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Special Import

“Mare e Monti - Surf ’n Turf.”


Special Import

Is the term that comes to mind when considering the far-flung concerns of Vini Franchetti. A cult Italian wine brand originally from the outskirts of Southwest Tuscany. Established by Andrea Franchetti, who in 2002 reminded Jancis Robinson of “a youthful Yves Saint-Laurent”; he has since discovered and pioneered a number of notable Italian terroirs. In the early 1990s he successfully established Tenuta di Trinoro in the Orcia Valley in Tuscany as a highly sought-after producer of Super Tuscans; at the turn of the millennium, he started exploring the slopes of Mount Etna in Sicily, subsequently purchasing a piece of land now known as Passopisciaro. Significantly, the Passorosso (one of the wines from this estate), a 100% Nerello Mascalese wine (native to the island), was just designated Etna Rosso DOC - making it one of the few traditional wines in Franchetti’s lineup. {Side note: should the gravity of a DOC designation fail to have the desired effect on you, I’d kindly refer you to our Guide on Old World wine here} A third property was acquired in 2011, by son Carlo Franchetti, on the border of Tuscany and Umbria, which today specializes in producing Pinot Noir from the area. So you see: Mare e Monti. 

Tenuta di Trinoro

In a wine country regulated by rules and designations, Andrea Franchetti is a breath of fresh air, and one of the main reasons I simply HAD to get my hands on a few bottles to share with you {full disclosure, the available selection is what I could GET for now, but rest assured these wines provide an adequate, if not beautiful cross-section of Franchetti’s range}. His use of Bordelais style varietals in Sangiovese’s HOMELAND, illustrates his consideration of the terroir, planting what he KNOWS will thrive there and not just what he’s told to. With the true mark of a visionary, he takes leaps of faith studiously, meticulous in his investigation and subsequent implementation. His very existence proof to me that anyone can make the best wine in the world, ANYWHERE, as long as they have the drive, inspiration, and determination to do so. Having started out as a restaurant owner in Rome, then a wine distributor in the US, he came to winemaking later in life, as one does in finding one's passion, quite by chance. As the heir of a South Carolina textile fortune on his mother’s side and art royalty as family (Cy Twombley is his uncle), Franchetti bought a small house in Tuscany (‘small’ as in sitting on 200 hectares of land makes anything look ‘small’ by comparison) and decided to plant a vineyard on virtually virgin ground. The land not having hosted a vineyard for more than a century by all accounts. His subsequent success in Tuscany and with the help of some pretty serious wine friends, Jean Luc Thunevin of Château Valandraud and Peter Sisseck of Domino de Pingus (from whom presumably he still draws inspiration), he has made it his mission to plant vineyards in virgin vine territory and rediscover the abandoned vineyards of Italy. Case in point: Sicily.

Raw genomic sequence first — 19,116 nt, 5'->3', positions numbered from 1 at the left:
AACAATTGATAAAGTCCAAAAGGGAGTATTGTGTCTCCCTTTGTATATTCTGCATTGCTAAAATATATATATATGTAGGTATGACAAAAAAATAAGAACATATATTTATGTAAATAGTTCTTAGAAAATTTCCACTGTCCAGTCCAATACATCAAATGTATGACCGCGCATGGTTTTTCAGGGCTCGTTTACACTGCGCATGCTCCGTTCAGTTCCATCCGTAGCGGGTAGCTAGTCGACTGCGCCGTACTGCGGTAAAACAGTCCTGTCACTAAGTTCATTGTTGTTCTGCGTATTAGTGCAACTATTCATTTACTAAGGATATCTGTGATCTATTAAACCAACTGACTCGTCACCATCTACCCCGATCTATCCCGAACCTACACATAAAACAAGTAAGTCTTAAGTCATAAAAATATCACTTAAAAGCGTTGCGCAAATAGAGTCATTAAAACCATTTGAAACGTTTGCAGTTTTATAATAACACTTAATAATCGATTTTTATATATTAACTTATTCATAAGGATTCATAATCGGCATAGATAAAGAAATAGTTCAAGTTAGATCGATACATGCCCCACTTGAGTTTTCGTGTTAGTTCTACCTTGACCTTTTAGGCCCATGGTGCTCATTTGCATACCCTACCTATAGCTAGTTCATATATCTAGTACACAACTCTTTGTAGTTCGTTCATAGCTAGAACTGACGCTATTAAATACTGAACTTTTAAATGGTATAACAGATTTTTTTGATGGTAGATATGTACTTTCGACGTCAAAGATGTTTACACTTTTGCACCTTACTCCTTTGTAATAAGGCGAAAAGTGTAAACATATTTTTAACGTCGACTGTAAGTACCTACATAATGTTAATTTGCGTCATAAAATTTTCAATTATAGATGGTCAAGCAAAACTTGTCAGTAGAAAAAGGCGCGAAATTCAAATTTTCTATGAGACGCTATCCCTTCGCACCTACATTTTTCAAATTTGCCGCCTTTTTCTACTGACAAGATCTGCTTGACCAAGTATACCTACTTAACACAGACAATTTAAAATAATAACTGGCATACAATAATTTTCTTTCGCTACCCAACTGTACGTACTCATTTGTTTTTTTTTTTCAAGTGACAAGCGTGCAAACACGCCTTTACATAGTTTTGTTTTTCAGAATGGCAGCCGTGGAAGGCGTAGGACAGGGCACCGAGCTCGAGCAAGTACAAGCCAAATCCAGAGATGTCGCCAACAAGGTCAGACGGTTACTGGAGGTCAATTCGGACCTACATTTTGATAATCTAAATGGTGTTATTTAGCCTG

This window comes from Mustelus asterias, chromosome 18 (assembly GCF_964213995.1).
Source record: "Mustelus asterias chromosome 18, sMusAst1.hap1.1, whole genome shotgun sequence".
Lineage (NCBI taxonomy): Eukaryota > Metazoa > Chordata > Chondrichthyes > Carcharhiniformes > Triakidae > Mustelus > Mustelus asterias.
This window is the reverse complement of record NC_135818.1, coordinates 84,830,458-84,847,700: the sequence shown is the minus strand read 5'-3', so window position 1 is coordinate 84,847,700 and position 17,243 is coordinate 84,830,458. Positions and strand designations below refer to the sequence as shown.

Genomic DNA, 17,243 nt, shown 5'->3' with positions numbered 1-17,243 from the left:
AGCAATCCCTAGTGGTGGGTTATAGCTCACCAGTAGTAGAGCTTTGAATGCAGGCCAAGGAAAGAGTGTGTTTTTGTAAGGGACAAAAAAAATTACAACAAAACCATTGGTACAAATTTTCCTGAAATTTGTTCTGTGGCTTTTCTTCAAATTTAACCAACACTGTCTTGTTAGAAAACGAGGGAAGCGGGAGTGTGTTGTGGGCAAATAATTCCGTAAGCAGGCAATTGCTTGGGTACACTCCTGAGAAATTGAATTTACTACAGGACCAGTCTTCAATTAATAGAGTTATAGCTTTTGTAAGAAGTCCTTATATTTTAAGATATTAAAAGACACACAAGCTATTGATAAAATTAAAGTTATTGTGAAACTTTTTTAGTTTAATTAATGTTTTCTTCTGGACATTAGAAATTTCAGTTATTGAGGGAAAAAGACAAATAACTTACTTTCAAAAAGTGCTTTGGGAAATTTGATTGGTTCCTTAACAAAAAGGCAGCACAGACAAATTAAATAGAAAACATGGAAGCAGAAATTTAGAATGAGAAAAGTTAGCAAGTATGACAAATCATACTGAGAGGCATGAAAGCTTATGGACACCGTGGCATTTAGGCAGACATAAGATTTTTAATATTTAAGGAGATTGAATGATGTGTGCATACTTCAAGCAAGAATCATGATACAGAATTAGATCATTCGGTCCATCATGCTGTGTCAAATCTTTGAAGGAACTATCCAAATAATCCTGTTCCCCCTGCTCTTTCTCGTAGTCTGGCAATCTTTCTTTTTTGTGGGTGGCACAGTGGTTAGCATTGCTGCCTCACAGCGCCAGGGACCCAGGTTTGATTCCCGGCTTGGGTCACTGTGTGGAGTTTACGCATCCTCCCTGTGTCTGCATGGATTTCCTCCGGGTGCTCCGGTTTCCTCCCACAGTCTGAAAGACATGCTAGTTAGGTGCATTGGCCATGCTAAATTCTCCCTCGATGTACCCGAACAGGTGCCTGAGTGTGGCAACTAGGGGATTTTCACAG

Passopisciaro 

Franchetti was one of the first to start planting on the slopes of Mount Etna again, given its habitual destruction of the vines. Leading in what was to become a renaissance in Sicilian wines. Today, of Passopisciaro's range of wines, they make an INCREDIBLE Chardonnay on the slopes of Mount Etna, around 1000m up (see the Passobianco). The choice of varietal remarkable given the predominance of native grapes here, and yet also not THAT remarkable given the man. There are literally lava fields between the vineyards, though the lava provides unique flavour profiles that wines from the area have become prized for. The different minerals present in the lava-tainted soils have given rise to the notion of “Contrade”, feudal property lines, mapped out by local land registry subdividing vineyards into plots reflecting individual terroir characteristics - not dissimilar to Burgundy. Franchetti is lucky to have no fewer than 5 distinct Contrade wines in their portfolio, though it is important to note the very, very small production numbers, with 8 different wines sold, but only 800 cases in total produced annually - hence getting your hands on a bottle is an ACHIEVEMENT. Having spent a harvest in Sicily myself, I got the distinct feeling that we are mere mortals in the face of such raw power, and yet taking the CHANCE to produce something spectacular from vines that may just be gone in the morning…I still cannot tell if it is pure lunacy or genius. Suffice to say that each of these wines, by virtue of its origin may just be the last vintage and therefore definitely worth holding on to. 

New World Palates 

Given Franchetti’s pioneering spirit and his focus on terroir specific wines, I felt the South African palate would most definitely understand his particular brand of genius, as well as offer a gateway to potentially developing a deeper understanding of the Italian flavour profile. With that, I encourage you to explore these glorious examples of New World Italy and tell us what you think!

Published On: 11/14/2018

Nicolò S. Pudel

Twitter @npudel

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